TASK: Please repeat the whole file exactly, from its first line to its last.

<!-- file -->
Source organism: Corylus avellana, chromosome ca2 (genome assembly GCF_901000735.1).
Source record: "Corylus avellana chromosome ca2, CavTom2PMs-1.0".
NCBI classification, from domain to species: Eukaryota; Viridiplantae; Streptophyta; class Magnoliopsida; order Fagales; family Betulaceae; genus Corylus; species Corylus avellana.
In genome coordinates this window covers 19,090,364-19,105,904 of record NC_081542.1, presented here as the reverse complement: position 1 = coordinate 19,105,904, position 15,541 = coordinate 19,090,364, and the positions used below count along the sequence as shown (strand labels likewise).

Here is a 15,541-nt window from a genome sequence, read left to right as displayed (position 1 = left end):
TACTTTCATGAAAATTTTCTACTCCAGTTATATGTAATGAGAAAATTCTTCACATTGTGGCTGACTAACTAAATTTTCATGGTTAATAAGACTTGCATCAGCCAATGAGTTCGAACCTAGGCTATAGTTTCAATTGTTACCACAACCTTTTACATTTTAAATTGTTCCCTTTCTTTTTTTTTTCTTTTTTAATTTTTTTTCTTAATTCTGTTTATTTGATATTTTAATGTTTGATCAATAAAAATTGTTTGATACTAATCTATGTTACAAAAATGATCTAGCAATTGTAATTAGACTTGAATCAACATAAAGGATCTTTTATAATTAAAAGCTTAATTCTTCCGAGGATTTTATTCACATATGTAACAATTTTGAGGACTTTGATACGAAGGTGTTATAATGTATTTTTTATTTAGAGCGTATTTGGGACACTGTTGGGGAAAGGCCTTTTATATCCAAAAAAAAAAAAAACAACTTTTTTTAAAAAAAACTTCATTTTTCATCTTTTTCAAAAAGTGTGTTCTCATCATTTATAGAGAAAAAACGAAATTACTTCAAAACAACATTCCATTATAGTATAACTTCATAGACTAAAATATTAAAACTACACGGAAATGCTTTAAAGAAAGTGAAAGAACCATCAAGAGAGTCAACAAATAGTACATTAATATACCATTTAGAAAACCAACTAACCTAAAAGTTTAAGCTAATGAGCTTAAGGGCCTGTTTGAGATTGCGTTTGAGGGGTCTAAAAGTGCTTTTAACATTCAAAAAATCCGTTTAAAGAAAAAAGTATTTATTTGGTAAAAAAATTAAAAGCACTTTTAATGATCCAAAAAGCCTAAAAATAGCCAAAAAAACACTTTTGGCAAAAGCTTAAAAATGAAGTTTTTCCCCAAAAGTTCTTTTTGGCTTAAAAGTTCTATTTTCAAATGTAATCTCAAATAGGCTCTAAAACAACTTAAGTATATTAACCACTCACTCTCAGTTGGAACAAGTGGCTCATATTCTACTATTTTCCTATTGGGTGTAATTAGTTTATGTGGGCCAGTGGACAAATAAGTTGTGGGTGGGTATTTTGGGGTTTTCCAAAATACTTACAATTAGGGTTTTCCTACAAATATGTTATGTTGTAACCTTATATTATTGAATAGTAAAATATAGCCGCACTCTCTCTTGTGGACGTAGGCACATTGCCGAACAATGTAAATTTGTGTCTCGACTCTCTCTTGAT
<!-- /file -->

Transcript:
Source organism: Corylus avellana, chromosome ca2 (genome assembly GCF_901000735.1).
Source record: "Corylus avellana chromosome ca2, CavTom2PMs-1.0".
NCBI classification, from domain to species: Eukaryota; Viridiplantae; Streptophyta; class Magnoliopsida; order Fagales; family Betulaceae; genus Corylus; species Corylus avellana.
In genome coordinates this window covers 19,090,364-19,105,904 of record NC_081542.1, presented here as the reverse complement: position 1 = coordinate 19,105,904, position 15,541 = coordinate 19,090,364, and the positions used below count along the sequence as shown (strand labels likewise).

Here is a 15,541-nt window from a genome sequence, read left to right as displayed (position 1 = left end):
TACTTTCATGAAAATTTTCTACTCCAGTTATATGTAATGAGAAAATTCTTCACATTGTGGCTGACTAACTAAATTTTCATGGTTAATAAGACTTGCATCAGCCAATGAGTTCGAACCTAGGCTATAGTTTCAATTGTTACCACAACCTTTTACATTTTAAATTGTTCCCTTTCTTTTTTTTTTCTTTTTTAATTTTTTTTCTTAATTCTGTTTATTTGATATTTTAATGTTTGATCAATAAAAATTGTTTGATACTAATCTATGTTACAAAAATGATCTAGCAATTGTAATTAGACTTGAATCAACATAAAGGATCTTTTATAATTAAAAGCTTAATTCTTCCGAGGATTTTATTCACATATGTAACAATTTTGAGGACTTTGATACGAAGGTGTTATAATGTATTTTTTATTTAGAGCGTATTTGGGACACTGTTGGGGAAAGGCCTTTTATATCCAAAAAAAAAAAAAACAACTTTTTTTAAAAAAAACTTCATTTTTCATCTTTTTCAAAAAGTGTGTTCTCATCATTTATAGAGAAAAAACGAAATTACTTCAAAACAACATTCCATTATAGTATAACTTCATAGACTAAAATATTAAAACTACACGGAAATGCTTTAAAGAAAGTGAAAGAACCATCAAGAGAGTCAACAAATAGTACATTAATATACCATTTAGAAAACCAACTAACCTAAAAGTTTAAGCTAATGAGCTTAAGGGCCTGTTTGAGATTGCGTTTGAGGGGTCTAAAAGTGCTTTTAACATTCAAAAAATCCGTTTAAAGAAAAAAGTATTTATTTGGTAAAAAAATTAAAAGCACTTTTAATGATCCAAAAAGCCTAAAAATAGCCAAAAAAACACTTTTGGCAAAAGCTTAAAAATGAAGTTTTTCCCCAAAAGTTCTTTTTGGCTTAAAAGTTCTATTTTCAAATGTAATCTCAAATAGGCTCTAAAACAACTTAAGTATATTAACCACTCACTCTCAGTTGGAACAAGTGGCTCATATTCTACTATTTTCCTATTGGGTGTAATTAGTTTATGTGGGCCAGTGGACAAATAAGTTGTGGGTGGGTATTTTGGGGTTTTCCAAAATACTTACAATTAGGGTTTTCCTACAAATATGTTATGTTGTAACCTTATATTATTGAATAGTAAAATATAGCCGCACTCTCTCTTGTGGACGTAGGCACATTGCCGAACAATGTAAATTTGTGTCTCGACTCTCTCTTGAT